Sacha Howells November 3, 2008
Mickey Rourke‘s standout performance as a washed-up pro in Darren Aronofsky‘s The Wrestler has movie fans thinking seriously about the squared circle. Despite its huge ratings, professional wrestling has always operated in the fringe territory between sports and entertainment, with its own code and unspoken rules.
Here are some of the best and worst movies that have tackled the strange world of huge men in tights:
Beyond the Mat
Vince McMahon infamously tried to block this excellent 1999 documentary because he thought it would reflect poorly on the WWF. (It does.) Footage of Mick Foley’s kids at a match, crying as they watch their dad get hit in the face with a chair, is hard to watch. But Jake “the Snake” Roberts, an ’80s superstar turned crack addict, wrestling in small-town gymnasiums is brutal.
Man on the Moon
Jim Carrey‘s biopic of Andy Kaufman reproduces the comedian’s infamous run as the “Intergender Wrestling Champion” (he only fought women) and his on-camera dust-up with Jerry “The King” Lawler. Also worth seeing is My Breakfast With Blassie, footage of Kaufman’s meeting with Classy Freddie Blassie, which devolves into a gross-out prank. Kaufman’s bizarre, pre-Borat humor fits perfectly with the is-it-real, is-it-fake world of wrestling (especially in the ’80s, when there was still some discussion — now even Vince McMahon admits it.)
src="http://i.realone.com/assets/mz/dvd/18/504318.jpg" alt="Jack Black in Nacho Libre" width="144" height="208" align="left" hspace="6"/>Nacho Libre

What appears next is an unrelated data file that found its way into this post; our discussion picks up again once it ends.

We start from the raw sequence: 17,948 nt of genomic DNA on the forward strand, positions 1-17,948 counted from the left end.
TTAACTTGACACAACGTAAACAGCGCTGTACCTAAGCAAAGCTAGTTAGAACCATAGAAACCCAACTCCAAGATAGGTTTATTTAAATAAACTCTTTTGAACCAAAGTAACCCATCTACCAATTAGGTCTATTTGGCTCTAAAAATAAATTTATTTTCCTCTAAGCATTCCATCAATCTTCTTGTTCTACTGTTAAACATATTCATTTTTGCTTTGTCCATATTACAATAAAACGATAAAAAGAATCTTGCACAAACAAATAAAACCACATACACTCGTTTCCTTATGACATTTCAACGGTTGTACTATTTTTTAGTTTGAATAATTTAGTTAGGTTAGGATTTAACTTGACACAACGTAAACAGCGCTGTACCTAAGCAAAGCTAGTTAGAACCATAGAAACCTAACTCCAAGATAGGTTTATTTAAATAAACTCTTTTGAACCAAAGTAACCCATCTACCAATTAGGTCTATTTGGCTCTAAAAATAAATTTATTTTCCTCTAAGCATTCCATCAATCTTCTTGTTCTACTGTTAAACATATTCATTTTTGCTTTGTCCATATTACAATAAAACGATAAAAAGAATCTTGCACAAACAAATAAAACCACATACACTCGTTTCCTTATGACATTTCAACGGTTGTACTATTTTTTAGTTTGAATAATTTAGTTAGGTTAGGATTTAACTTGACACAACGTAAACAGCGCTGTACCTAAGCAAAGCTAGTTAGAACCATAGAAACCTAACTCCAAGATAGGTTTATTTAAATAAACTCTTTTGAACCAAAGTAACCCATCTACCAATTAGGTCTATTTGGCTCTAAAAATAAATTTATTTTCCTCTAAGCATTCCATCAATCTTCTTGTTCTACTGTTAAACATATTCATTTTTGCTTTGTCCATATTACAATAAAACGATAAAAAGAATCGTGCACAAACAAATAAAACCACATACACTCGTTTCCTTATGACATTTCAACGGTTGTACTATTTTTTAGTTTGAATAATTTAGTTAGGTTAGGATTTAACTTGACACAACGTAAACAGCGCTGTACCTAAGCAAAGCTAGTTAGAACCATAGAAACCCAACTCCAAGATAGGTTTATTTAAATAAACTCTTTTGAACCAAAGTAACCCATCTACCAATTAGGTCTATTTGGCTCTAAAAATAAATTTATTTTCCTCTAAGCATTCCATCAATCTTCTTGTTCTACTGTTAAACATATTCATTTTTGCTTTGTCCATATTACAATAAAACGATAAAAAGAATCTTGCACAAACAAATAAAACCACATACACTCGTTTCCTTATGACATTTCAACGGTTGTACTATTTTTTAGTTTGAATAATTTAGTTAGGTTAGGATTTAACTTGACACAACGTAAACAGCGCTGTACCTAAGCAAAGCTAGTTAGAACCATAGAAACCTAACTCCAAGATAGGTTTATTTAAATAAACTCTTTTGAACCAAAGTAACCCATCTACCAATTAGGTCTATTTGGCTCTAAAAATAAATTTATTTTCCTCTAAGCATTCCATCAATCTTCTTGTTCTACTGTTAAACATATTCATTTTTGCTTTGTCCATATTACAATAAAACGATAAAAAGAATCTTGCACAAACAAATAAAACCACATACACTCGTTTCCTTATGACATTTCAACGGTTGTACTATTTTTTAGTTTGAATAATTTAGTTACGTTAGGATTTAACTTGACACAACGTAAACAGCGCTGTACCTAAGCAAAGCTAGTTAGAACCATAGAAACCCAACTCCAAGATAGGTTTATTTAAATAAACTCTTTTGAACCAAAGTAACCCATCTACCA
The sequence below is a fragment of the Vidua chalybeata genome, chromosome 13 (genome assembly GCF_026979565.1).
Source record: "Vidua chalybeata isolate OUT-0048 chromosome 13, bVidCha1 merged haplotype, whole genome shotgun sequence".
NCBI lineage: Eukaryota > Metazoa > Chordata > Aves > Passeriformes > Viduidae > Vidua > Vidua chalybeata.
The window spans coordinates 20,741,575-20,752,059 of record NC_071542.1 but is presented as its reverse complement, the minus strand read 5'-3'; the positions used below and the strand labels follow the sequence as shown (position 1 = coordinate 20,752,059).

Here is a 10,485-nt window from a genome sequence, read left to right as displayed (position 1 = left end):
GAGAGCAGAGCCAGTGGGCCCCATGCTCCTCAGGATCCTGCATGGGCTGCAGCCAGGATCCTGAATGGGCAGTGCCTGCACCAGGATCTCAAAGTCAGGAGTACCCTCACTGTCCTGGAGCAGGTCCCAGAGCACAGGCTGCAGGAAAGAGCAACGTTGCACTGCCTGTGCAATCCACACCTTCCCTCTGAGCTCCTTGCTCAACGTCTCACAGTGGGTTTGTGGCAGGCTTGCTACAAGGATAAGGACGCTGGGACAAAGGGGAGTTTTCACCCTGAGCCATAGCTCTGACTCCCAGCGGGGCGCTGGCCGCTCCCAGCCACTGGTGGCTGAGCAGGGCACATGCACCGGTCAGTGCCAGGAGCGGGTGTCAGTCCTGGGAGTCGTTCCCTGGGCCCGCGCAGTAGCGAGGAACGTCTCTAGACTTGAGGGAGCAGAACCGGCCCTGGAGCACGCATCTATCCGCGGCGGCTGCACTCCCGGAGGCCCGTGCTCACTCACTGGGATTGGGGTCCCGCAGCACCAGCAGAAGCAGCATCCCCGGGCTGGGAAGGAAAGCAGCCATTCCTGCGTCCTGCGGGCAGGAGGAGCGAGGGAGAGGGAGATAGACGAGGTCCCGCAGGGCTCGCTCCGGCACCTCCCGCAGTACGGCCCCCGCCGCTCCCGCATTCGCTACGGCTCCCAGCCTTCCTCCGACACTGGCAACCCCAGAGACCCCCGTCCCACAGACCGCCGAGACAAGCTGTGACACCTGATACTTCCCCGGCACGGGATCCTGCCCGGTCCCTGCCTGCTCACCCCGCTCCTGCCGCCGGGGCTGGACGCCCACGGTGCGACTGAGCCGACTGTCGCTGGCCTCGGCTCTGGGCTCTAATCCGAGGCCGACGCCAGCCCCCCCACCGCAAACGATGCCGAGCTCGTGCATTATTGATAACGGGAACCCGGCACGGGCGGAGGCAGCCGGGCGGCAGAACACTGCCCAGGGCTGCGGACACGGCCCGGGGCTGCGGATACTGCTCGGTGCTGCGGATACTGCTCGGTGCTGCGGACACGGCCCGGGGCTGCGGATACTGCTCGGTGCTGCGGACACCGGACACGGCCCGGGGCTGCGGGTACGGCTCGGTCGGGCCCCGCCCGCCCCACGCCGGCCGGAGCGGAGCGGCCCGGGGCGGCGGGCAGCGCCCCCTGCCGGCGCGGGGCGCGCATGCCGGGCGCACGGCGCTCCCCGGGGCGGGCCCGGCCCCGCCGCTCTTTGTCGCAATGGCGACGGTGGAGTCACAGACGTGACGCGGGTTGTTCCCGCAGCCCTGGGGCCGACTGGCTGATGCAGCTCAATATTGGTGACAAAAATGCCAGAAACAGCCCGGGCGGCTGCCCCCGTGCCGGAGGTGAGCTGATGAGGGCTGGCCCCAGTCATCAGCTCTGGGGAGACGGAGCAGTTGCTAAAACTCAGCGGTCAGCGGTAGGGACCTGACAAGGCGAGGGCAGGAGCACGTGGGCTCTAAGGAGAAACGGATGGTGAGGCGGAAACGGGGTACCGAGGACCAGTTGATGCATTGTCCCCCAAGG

Well, I suppose this list wouldn’t be complete without a nod to Jack Black‘s “comedy” about wrestling south of the border loosely based on the true story of a wrestling priest. The gags are limp, mostly evolving around the fact that Black is fat, and the best jokes were all packed into the trailer, making the ninety-minute version hard to stomach. (The story of Santo, a real luchador who went from wrestler to movie star and folk hero, is way more interesting — look here.)
Lipstick and Dynamite
Another documentary, this time focusing on the wild days of women’s wrestling in the ’40, ’50s, and ’60s, particularly showcasing the Fabulous Moolah, who reigned as Women’s World Champion for 27 years. Composed of archival footage and modern interviews 80-year-old women who used to be called “Kill ‘Em” reminisce about their glory days and trade war stories.
Alias the Champ
This 1949 movie starred wrestlers Gorgeous George — considered the man who invented the spectacle style of modern wrestling — and Tor Johnson, immortalized in a string of Ed Wood movies. The potboiler plot has George framed for murder (or something), but the footage of old-time wrestlers in the ring is classic.
The One and Only
A young Henry Winkler plays a vain out-of work actor who turns to wrestling to pay the bills and soak up the love of the crowd. Co-starring a blonde curly wig, Herve Villechaize, and Ed Begley Jr., this uneven sort-of comedy was directed by Carl Reiner, fresh off Oh God! Yep, you’re getting that Carl Reiner, not The Jerk Carl Reiner.
src="http://i.realone.com/assets/rn/img/3/4/6/7/16697643-16697646-thumbnail.jpg" alt="Hulk Hogan" width="104" height="142" align="left" hspace="6"/>No Holds Barred
In 1989, the WWF produced this lost “classic” starring Hulk Hogan, Jesse Ventura, and a host of other wrestlers (oh, and Joan Severance). Hogan plays superstar wrestler Rip Thomas, who takes on a scummy TV executive and a giant bad guy named Zeus. (Spoiler alert: Hulk wins.) This is one of those terrible movies that only caused more terrible movies, opening the floodgates to such abominations as Suburban Commando and Thunder in Paradise. There are, actually, good movies about wrestling. This is not one of them.
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